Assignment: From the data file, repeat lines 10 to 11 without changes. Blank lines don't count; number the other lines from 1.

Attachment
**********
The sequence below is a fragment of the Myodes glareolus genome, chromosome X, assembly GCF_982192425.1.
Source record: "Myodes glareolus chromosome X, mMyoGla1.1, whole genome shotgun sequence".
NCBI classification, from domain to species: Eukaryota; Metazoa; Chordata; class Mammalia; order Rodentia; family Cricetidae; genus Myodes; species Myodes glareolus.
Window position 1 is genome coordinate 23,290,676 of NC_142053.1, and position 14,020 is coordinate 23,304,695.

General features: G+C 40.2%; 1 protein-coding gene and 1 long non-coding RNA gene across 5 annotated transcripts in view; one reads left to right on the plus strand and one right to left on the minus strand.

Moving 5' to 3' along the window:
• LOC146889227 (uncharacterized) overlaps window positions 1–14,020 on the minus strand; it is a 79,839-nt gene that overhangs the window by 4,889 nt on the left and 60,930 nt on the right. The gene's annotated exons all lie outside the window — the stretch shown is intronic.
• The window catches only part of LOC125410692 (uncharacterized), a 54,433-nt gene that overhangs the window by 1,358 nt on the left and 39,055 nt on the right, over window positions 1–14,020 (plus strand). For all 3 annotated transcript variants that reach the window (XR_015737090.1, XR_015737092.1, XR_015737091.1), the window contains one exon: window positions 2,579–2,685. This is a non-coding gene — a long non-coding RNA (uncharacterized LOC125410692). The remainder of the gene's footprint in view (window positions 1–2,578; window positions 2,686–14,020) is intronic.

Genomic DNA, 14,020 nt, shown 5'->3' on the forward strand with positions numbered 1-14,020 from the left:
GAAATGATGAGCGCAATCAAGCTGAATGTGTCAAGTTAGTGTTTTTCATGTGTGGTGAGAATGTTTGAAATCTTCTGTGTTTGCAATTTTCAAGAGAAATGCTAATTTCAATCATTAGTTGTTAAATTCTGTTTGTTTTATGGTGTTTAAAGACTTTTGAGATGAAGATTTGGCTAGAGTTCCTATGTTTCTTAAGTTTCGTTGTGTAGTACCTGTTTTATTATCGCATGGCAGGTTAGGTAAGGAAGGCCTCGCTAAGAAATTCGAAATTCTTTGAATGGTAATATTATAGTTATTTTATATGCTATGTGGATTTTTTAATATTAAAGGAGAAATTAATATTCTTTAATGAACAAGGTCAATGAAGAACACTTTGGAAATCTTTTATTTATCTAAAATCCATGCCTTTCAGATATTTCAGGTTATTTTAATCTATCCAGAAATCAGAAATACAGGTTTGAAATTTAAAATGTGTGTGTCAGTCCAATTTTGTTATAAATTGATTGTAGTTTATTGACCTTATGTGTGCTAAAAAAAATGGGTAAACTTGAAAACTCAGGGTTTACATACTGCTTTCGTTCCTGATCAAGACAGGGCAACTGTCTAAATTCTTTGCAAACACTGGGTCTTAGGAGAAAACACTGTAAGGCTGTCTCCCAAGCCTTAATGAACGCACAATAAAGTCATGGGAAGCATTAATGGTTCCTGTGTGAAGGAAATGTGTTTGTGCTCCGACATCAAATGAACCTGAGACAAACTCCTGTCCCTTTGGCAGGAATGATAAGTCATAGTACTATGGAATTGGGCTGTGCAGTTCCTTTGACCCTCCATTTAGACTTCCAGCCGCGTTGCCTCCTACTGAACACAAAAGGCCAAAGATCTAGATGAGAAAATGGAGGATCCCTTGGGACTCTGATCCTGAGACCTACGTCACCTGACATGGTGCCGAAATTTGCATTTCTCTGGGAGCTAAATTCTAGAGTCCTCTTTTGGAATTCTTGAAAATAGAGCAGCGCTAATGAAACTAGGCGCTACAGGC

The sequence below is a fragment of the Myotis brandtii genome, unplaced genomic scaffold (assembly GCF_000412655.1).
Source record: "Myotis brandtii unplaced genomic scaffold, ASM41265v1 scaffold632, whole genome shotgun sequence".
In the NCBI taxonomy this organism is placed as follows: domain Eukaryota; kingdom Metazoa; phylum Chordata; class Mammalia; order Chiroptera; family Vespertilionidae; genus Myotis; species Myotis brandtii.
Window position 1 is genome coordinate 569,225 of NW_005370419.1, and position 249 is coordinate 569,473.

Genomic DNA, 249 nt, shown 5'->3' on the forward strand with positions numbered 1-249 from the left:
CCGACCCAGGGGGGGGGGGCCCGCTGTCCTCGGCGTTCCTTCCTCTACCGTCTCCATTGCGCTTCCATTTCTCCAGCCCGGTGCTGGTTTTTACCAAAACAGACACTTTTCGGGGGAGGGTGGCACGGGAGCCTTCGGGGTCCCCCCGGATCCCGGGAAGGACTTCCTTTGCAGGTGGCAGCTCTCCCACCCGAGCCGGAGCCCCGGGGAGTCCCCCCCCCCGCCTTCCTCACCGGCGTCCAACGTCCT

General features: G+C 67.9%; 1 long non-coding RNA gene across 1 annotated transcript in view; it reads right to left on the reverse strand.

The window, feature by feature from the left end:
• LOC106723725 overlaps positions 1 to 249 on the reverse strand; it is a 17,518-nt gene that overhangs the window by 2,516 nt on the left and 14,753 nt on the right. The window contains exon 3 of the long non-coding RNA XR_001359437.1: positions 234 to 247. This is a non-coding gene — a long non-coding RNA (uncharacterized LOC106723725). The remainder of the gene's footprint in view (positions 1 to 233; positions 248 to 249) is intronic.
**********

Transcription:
GAAATGATGAGCGCAATCAAGCTGAATGTGTCAAGTTAGTGTTTTTCATGTGTGGTGAGAATGTTTGAAATCTTCTGTGTTTGCAATTTTCAAGAGAAATGCTAATTTCAATCATTAGTTGTTAAATTCTGTTTGTTTTATGGTGTTTAAAGACTTTTGAGATGAAGATTTGGCTAGAGTTCCTATGTTTCTTAAGTTTCGTTGTGTAGTACCTGTTTTATTATCGCATGGCAGGTTAGGTAAGGAAGGCCTCGCTAAGAAATTCGAAATTCTTTGAATGGTAATATTATAGTTATTTTATATGCTATGTGGATTTTTTAATATTAAAGGAGAAATTAATATTCTTTAATGAACAAGGTCAATGAAGAACACTTTGGAAATCTTTTATTTATCTAAAATCCATGCCTTTCAGATATTTCAGGTTATTTTAATCTATCCAGAAATCAGAAATACAGGTTTGAAATTTAAAATGTGTGTGTCAGTCCAATTTTGTTATAAATTGATTGTAGTTTATTGACCTTATGTGTGCTAAAAAAAATGGGTAAACTTGAAAACTCAGGGTTTACATACTGCTTTCGTTCCTGATCAAGACAGGGCAACTGTCTAAATTCTTTGCAAACACTGGGTCTTAGGAGAAAACACTGTAAGGCTGTCTCCCAAGCCTTAATGAACGCACAATAAAGTCATGGGAAGCATTAATGGTTCCTGTGTGAAGGAAATGTGTTTGTGCTCCGACATCAAATGAACCTGAGACAAACTCCTGTCCCTTTGGCAGGAATGATAAGTCATAGTACTATGGAATTGGGCTGTGCAGTTCCTTTGACCCTCCATTTAGACTTCCAGCCGCGTTGCCTCCTACTGAACACAAAAGGCCAAAGATCTAGATGAGAAAATGGAGGATCCCTTGGGACTCTGATCCTGAGACCTACGTCACCTGACATGGTGCCGAAATTTGCATTTCTCTGGGAGCTAAATTCTAGAGTCCTCTTTTGGAATTCTTGAAAATAGAGCAGCGCTAATGAAACTAGGCGCTACAGGC

The sequence below is a fragment of the Myotis brandtii genome, unplaced genomic scaffold (assembly GCF_000412655.1).